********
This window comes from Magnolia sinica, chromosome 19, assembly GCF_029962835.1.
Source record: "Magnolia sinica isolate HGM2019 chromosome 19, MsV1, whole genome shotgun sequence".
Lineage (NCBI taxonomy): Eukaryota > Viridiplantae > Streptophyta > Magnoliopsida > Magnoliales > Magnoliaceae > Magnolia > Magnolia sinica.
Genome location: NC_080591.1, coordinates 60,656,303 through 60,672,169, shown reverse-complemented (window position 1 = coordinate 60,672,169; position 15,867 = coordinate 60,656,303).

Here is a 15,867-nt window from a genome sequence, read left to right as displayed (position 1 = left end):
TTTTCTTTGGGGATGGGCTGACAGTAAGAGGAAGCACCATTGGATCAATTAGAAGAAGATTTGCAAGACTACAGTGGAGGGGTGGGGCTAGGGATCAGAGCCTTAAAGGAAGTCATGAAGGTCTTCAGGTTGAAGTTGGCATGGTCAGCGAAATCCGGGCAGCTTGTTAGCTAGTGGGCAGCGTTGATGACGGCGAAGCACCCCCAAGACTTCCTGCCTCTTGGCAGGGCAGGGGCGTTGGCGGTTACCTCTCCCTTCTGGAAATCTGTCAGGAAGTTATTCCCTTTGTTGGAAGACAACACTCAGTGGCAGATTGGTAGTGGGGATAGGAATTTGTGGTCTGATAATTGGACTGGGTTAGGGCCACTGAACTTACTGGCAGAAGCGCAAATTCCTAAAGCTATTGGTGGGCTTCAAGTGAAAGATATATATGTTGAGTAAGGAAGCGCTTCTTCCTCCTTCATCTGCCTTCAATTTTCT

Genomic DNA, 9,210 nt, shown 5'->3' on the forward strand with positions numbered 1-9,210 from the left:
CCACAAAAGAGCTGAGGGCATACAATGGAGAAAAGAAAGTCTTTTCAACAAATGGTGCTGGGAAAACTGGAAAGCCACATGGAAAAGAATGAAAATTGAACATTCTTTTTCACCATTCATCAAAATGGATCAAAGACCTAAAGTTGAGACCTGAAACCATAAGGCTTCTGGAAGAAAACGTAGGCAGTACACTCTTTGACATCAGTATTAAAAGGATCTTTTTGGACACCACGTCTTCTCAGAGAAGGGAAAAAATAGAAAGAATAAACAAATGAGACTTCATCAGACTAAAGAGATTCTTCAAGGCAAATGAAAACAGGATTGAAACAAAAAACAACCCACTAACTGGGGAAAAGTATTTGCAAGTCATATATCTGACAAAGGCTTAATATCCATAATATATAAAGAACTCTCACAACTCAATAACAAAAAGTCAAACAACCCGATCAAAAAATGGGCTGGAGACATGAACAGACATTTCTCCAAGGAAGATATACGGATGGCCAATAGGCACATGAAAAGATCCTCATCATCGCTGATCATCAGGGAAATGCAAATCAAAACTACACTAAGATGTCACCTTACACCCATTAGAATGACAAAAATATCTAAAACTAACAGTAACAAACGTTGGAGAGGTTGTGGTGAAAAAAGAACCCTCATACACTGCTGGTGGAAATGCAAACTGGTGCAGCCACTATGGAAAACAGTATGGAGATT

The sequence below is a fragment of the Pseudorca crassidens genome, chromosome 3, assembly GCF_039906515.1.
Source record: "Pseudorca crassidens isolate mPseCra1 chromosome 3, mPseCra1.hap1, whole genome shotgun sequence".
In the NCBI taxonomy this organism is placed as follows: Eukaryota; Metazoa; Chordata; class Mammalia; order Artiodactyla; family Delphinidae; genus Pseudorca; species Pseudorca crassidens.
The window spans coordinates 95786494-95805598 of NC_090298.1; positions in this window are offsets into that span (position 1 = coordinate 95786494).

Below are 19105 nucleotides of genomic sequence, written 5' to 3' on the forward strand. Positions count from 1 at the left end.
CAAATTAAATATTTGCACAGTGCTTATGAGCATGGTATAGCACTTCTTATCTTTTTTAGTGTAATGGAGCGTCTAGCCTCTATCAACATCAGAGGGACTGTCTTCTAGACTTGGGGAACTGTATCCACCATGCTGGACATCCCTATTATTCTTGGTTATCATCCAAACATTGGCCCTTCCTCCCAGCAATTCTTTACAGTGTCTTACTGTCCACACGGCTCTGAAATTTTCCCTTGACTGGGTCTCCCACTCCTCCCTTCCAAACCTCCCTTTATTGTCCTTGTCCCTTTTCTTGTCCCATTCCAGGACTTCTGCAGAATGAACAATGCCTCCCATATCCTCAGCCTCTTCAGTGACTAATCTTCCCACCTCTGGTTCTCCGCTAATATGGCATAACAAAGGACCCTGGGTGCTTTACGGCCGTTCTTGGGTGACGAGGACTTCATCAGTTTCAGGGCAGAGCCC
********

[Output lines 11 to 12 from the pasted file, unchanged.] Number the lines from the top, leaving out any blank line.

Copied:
In the NCBI taxonomy this organism is placed as follows: Eukaryota; Metazoa; Chordata; class Mammalia; order Artiodactyla; family Delphinidae; genus Pseudorca; species Pseudorca crassidens.
The window spans coordinates 95786494-95805598 of NC_090298.1; positions in this window are offsets into that span (position 1 = coordinate 95786494).